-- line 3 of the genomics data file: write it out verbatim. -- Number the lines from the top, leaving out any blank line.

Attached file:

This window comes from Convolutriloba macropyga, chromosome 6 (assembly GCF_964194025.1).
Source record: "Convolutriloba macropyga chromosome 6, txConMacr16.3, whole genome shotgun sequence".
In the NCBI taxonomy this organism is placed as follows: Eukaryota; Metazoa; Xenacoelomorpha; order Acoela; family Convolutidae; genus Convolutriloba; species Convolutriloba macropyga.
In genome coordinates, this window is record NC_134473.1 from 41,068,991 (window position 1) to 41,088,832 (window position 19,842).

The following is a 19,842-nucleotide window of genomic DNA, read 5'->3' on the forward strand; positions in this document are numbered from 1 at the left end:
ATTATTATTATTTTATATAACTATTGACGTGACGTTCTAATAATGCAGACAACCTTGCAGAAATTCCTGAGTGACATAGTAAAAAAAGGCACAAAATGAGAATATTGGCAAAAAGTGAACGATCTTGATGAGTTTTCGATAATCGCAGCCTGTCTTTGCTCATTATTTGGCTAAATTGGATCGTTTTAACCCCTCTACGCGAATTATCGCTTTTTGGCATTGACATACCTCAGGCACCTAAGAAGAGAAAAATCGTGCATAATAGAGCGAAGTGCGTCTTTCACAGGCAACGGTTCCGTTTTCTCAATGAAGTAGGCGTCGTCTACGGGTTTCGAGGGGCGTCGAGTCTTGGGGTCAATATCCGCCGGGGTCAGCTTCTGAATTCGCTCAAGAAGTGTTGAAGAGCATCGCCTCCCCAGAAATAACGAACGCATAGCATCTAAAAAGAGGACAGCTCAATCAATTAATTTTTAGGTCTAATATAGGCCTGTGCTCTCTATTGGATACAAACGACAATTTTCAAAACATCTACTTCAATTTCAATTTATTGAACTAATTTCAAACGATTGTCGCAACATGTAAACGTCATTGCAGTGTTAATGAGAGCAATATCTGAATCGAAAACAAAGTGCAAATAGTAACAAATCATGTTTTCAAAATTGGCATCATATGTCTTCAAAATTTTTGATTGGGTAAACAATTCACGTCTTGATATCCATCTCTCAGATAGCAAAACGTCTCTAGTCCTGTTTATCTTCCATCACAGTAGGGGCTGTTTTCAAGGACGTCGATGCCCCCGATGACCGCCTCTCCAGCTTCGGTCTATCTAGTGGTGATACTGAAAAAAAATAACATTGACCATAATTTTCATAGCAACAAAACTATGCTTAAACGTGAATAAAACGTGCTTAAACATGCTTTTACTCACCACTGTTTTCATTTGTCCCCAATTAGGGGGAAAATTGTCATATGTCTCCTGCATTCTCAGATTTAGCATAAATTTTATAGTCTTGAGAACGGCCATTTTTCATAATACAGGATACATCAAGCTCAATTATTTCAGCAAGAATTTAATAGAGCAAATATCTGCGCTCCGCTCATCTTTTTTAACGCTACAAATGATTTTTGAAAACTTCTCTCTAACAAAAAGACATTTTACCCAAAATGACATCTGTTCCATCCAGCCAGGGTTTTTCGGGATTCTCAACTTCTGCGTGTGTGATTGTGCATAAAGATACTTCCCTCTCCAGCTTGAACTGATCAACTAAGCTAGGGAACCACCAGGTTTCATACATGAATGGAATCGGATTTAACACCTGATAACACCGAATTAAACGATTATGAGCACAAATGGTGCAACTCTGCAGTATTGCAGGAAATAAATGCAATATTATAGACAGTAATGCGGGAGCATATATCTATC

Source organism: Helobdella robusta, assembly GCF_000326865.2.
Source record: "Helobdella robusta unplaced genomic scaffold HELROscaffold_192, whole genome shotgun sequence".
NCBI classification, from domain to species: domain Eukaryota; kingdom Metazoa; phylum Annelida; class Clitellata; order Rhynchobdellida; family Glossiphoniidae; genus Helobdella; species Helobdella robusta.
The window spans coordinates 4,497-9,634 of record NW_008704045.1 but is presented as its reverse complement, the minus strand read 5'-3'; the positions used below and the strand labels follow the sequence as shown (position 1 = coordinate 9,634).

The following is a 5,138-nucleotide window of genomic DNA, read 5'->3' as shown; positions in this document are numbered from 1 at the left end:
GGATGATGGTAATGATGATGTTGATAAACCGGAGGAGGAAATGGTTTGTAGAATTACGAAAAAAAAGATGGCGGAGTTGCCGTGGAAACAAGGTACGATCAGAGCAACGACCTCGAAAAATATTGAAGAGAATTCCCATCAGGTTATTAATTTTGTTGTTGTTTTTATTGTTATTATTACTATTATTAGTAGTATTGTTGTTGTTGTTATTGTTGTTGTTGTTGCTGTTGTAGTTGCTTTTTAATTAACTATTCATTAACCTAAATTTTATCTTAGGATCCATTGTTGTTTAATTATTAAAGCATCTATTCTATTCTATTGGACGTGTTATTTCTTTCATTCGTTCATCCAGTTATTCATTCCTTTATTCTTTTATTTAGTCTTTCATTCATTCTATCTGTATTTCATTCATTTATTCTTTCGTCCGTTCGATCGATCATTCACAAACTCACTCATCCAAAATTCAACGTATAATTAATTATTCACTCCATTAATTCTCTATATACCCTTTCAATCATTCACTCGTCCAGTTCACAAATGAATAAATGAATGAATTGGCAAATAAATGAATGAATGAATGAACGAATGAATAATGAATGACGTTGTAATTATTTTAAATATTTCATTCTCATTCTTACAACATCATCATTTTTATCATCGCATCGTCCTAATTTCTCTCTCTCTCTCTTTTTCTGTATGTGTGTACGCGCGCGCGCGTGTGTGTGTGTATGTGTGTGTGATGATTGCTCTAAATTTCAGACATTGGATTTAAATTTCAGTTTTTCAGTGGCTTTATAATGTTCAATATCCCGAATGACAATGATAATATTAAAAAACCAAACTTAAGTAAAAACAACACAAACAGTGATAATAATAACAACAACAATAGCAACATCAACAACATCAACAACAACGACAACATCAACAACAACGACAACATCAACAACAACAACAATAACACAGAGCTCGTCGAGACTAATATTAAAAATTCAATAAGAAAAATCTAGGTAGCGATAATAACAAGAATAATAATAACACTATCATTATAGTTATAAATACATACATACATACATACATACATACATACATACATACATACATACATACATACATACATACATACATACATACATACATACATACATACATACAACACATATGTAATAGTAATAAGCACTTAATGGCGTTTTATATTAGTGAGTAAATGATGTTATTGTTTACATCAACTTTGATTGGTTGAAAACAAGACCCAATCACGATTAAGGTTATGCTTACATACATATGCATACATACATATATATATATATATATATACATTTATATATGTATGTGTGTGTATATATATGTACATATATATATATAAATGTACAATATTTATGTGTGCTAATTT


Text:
In the NCBI taxonomy this organism is placed as follows: Eukaryota; Metazoa; Xenacoelomorpha; order Acoela; family Convolutidae; genus Convolutriloba; species Convolutriloba macropyga.